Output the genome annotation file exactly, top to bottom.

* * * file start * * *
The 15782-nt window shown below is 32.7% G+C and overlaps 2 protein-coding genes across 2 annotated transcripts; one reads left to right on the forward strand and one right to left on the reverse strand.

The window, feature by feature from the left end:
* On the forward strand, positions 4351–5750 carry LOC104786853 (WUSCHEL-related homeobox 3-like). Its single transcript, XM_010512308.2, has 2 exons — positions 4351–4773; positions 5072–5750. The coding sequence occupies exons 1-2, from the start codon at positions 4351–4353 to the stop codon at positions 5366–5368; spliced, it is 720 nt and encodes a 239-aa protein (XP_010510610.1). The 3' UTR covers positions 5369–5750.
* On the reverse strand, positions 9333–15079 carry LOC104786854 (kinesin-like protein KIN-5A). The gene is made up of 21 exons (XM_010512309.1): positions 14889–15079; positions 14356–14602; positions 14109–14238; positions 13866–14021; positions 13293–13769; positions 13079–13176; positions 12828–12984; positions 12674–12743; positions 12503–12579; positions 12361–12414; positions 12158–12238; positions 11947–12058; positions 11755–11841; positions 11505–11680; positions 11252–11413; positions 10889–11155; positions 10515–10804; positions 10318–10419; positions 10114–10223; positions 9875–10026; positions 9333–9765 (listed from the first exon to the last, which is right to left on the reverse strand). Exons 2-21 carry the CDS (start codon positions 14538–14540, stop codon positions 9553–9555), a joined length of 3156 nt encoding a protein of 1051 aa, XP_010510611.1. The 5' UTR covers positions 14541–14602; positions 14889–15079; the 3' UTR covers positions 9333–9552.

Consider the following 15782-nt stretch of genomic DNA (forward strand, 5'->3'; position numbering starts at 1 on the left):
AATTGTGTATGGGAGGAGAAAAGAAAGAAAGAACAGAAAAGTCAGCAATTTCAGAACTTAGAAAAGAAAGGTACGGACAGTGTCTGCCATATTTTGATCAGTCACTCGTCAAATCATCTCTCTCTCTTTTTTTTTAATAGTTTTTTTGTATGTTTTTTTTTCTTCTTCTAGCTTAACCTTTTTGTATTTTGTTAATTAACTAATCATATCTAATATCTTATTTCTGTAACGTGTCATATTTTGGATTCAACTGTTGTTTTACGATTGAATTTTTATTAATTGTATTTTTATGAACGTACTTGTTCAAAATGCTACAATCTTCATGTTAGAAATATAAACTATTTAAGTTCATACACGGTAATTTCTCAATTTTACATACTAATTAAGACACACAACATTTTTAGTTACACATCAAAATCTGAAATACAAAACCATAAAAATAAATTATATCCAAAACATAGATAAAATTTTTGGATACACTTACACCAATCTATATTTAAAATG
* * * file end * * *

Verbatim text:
The 15782-nt window shown below is 32.7% G+C and overlaps 2 protein-coding genes across 2 annotated transcripts; one reads left to right on the forward strand and one right to left on the reverse strand.

The window, feature by feature from the left end:
* On the forward strand, positions 4351–5750 carry LOC104786853 (WUSCHEL-related homeobox 3-like). Its single transcript, XM_010512308.2, has 2 exons — positions 4351–4773; positions 5072–5750. The coding sequence occupies exons 1-2, from the start codon at positions 4351–4353 to the stop codon at positions 5366–5368; spliced, it is 720 nt and encodes a 239-aa protein (XP_010510610.1). The 3' UTR covers positions 5369–5750.
* On the reverse strand, positions 9333–15079 carry LOC104786854 (kinesin-like protein KIN-5A). The gene is made up of 21 exons (XM_010512309.1): positions 14889–15079; positions 14356–14602; positions 14109–14238; positions 13866–14021; positions 13293–13769; positions 13079–13176; positions 12828–12984; positions 12674–12743; positions 12503–12579; positions 12361–12414; positions 12158–12238; positions 11947–12058; positions 11755–11841; positions 11505–11680; positions 11252–11413; positions 10889–11155; positions 10515–10804; positions 10318–10419; positions 10114–10223; positions 9875–10026; positions 9333–9765 (listed from the first exon to the last, which is right to left on the reverse strand). Exons 2-21 carry the CDS (start codon positions 14538–14540, stop codon positions 9553–9555), a joined length of 3156 nt encoding a protein of 1051 aa, XP_010510611.1. The 5' UTR covers positions 14541–14602; positions 14889–15079; the 3' UTR covers positions 9333–9552.

Consider the following 15782-nt stretch of genomic DNA (forward strand, 5'->3'; position numbering starts at 1 on the left):
AATTGTGTATGGGAGGAGAAAAGAAAGAAAGAACAGAAAAGTCAGCAATTTCAGAACTTAGAAAAGAAAGGTACGGACAGTGTCTGCCATATTTTGATCAGTCACTCGTCAAATCATCTCTCTCTCTTTTTTTTTAATAGTTTTTTTGTATGTTTTTTTTTCTTCTTCTAGCTTAACCTTTTTGTATTTTGTTAATTAACTAATCATATCTAATATCTTATTTCTGTAACGTGTCATATTTTGGATTCAACTGTTGTTTTACGATTGAATTTTTATTAATTGTATTTTTATGAACGTACTTGTTCAAAATGCTACAATCTTCATGTTAGAAATATAAACTATTTAAGTTCATACACGGTAATTTCTCAATTTTACATACTAATTAAGACACACAACATTTTTAGTTACACATCAAAATCTGAAATACAAAACCATAAAAATAAATTATATCCAAAACATAGATAAAATTTTTGGATACACTTACACCAATCTATATTTAAAATG